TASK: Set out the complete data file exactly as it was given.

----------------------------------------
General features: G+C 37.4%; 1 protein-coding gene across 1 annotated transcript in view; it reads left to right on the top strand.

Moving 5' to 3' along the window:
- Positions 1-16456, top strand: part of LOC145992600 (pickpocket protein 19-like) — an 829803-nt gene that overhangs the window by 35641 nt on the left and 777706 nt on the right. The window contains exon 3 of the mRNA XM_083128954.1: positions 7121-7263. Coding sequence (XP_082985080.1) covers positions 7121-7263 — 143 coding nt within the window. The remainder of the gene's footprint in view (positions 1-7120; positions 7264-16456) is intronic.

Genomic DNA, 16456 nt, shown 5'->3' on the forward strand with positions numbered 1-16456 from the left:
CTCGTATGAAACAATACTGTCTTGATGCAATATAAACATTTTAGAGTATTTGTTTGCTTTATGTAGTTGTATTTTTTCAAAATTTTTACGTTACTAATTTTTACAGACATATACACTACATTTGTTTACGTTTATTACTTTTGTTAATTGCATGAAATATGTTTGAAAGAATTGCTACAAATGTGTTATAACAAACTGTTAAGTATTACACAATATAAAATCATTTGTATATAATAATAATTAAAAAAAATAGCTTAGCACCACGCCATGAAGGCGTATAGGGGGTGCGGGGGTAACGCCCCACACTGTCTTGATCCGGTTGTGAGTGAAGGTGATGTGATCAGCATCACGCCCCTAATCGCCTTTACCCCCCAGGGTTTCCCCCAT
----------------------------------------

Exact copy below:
General features: G+C 37.4%; 1 protein-coding gene across 1 annotated transcript in view; it reads left to right on the top strand.

Moving 5' to 3' along the window:
- Positions 1-16456, top strand: part of LOC145992600 (pickpocket protein 19-like) — an 829803-nt gene that overhangs the window by 35641 nt on the left and 777706 nt on the right. The window contains exon 3 of the mRNA XM_083128954.1: positions 7121-7263. Coding sequence (XP_082985080.1) covers positions 7121-7263 — 143 coding nt within the window. The remainder of the gene's footprint in view (positions 1-7120; positions 7264-16456) is intronic.

Genomic DNA, 16456 nt, shown 5'->3' on the forward strand with positions numbered 1-16456 from the left:
CTCGTATGAAACAATACTGTCTTGATGCAATATAAACATTTTAGAGTATTTGTTTGCTTTATGTAGTTGTATTTTTTCAAAATTTTTACGTTACTAATTTTTACAGACATATACACTACATTTGTTTACGTTTATTACTTTTGTTAATTGCATGAAATATGTTTGAAAGAATTGCTACAAATGTGTTATAACAAACTGTTAAGTATTACACAATATAAAATCATTTGTATATAATAATAATTAAAAAAAATAGCTTAGCACCACGCCATGAAGGCGTATAGGGGGTGCGGGGGTAACGCCCCACACTGTCTTGATCCGGTTGTGAGTGAAGGTGATGTGATCAGCATCACGCCCCTAATCGCCTTTACCCCCCAGGGTTTCCCCCAT